If you're the oldest, you're responsible and bossy; if you're the youngest, you're creative and a free spirit. Middle child? You're the peacemaker. If any of this hits the mark, it's because where you fall in the order of your siblings may be more predictive of your personality than many other factors, according to experts. While the sequence of birth is not the only determinant, there is some evidence that it contributes to certain personality traits. Understanding the developmental factors associated with your position among your siblings can offer some insight into why certain traits develop.
The first born child in a family may be expected to show maturity or pose as a role model for younger brothers or sisters. This tends to make older children good leaders. According to a 2006 study conducted by Emma Beck and published in the Journal of Personality and Individual differences, older siblings tend to be more dominant than their younger siblings. Other traits that are commonly associated with this sibling position include confidence, determination and conscientiousness.
It is common for the middle child to not get as much attention as older and younger siblings. This tends to make individuals at this position more independent, empathetic and patient. Being born in the middle is also associated with the ability to get along well with many different personality types and to adapt to situations. This is primarily the result of having to deal with both younger and older siblings.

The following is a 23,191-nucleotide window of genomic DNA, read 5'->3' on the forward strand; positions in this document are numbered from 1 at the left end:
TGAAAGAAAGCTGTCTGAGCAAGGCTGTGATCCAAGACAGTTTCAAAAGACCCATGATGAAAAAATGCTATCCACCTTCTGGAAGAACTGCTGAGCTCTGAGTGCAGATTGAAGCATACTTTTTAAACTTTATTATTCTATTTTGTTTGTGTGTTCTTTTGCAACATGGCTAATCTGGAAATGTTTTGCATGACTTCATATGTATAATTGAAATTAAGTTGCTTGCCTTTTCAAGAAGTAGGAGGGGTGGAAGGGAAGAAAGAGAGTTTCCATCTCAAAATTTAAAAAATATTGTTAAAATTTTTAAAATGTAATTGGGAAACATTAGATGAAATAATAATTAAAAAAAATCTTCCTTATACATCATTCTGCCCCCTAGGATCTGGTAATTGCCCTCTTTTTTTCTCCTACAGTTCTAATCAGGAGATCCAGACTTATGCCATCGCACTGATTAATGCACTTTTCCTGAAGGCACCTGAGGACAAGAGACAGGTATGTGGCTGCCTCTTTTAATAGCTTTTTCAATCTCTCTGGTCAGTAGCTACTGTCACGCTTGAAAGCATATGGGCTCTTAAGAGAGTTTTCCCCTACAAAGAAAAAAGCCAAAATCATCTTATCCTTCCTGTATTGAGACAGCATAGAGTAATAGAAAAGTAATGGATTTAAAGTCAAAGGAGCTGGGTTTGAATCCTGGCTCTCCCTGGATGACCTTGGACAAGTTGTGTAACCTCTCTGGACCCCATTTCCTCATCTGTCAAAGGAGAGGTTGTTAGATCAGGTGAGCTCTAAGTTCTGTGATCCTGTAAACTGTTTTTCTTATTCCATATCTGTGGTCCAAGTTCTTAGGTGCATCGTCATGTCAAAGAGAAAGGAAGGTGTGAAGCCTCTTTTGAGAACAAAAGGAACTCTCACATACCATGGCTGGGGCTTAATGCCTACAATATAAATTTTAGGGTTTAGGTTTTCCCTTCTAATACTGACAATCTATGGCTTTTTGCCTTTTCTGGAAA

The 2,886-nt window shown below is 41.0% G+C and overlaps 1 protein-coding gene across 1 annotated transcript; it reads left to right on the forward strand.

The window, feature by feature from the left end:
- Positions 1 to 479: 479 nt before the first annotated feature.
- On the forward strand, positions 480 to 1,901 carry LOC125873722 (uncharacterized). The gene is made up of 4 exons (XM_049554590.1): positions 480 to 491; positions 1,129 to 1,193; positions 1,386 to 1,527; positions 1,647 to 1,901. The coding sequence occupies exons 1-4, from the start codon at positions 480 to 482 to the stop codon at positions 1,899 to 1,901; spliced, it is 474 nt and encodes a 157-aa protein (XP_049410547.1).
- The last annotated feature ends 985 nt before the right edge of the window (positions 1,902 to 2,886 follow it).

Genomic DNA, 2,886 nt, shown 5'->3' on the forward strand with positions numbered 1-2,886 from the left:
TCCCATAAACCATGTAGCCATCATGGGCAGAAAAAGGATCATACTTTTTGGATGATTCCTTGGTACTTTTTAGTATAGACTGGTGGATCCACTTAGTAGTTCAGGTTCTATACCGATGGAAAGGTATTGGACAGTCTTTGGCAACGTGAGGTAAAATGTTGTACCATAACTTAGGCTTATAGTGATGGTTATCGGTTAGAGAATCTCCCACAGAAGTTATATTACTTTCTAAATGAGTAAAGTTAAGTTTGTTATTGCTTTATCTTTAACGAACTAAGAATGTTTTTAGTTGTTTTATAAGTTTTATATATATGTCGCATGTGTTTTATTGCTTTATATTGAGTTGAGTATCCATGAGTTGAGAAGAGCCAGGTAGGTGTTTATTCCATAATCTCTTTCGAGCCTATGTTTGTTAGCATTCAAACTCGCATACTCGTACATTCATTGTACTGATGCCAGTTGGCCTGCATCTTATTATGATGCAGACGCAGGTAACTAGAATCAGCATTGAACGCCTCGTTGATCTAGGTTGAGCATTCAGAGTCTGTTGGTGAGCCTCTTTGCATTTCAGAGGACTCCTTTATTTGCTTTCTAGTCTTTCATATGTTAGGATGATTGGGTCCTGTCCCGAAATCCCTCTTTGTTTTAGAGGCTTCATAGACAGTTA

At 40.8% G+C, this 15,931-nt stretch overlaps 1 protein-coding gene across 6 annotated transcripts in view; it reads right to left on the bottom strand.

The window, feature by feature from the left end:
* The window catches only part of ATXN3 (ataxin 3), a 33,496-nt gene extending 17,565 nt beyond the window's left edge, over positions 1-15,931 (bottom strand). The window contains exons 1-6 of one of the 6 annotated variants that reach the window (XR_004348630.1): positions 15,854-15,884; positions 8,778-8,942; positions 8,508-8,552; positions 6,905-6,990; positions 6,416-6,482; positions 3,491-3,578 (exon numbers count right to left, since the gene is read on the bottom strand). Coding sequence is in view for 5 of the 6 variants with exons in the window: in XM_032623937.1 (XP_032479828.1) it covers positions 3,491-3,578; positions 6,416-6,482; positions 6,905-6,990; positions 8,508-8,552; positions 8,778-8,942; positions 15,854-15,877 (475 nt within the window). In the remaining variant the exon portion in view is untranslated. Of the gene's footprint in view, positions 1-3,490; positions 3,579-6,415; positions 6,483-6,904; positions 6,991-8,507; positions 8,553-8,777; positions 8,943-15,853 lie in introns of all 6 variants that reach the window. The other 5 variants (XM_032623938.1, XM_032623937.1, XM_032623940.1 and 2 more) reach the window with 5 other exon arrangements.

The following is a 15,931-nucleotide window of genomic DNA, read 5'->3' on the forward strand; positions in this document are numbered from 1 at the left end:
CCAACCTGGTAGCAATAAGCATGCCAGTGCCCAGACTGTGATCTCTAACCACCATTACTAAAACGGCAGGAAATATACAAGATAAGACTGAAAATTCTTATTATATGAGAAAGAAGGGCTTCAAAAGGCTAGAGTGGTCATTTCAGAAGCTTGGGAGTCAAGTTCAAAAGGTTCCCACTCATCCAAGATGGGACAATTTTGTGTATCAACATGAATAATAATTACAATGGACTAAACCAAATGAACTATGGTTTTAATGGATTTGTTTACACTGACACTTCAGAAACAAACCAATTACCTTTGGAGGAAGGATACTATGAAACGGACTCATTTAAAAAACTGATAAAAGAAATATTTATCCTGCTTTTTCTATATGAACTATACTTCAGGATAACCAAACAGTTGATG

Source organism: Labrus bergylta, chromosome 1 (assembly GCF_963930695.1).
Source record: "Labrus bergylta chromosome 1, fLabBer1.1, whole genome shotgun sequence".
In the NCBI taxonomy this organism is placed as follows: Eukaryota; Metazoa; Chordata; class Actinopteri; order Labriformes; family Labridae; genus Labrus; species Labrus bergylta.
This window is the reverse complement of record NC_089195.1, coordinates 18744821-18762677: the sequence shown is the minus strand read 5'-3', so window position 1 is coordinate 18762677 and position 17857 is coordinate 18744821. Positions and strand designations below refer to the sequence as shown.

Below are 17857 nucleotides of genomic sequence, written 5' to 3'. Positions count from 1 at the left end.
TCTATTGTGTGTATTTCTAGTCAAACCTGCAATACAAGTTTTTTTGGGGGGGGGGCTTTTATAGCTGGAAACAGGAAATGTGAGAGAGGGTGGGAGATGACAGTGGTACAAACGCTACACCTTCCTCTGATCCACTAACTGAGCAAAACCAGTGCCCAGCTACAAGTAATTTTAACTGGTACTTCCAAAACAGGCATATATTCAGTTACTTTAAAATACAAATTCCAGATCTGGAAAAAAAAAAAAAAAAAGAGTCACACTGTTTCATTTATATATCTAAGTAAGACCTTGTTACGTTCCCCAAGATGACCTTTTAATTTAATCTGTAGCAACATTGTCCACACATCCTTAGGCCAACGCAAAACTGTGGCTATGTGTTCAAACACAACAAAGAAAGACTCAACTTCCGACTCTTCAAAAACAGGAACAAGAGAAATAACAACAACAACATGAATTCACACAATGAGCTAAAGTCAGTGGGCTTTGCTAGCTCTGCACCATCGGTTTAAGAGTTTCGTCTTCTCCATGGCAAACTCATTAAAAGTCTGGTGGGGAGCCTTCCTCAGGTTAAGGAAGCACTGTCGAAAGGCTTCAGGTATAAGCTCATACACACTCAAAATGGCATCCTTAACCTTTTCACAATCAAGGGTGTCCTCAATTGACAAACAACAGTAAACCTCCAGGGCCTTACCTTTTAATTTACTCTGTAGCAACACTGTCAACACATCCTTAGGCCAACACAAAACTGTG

Parents typically do not have to depend on the youngest child to be responsible for older siblings. It is also common for the last born to be cared for by the older children. According to Judith Graham, a human development specialist for the University of Maine, this and other factors tend to result in the youngest child being uncomplicated, carefree, attention-seeking, impatient and rebellious. Last born children also tend to have many friends and be class clowns.
While only children do not have siblings, their position also influences personality traits. Only children share some characteristics with last borns. Similar to oldest children, they are often mature and responsible. They typically receive a lot of attention from their parents and expect the same level of attention from others. Only children also tend to be strong-willed, private, self-critical and ambitions. They may feel uncomfortable with conflict due to not having brothers and sisters.
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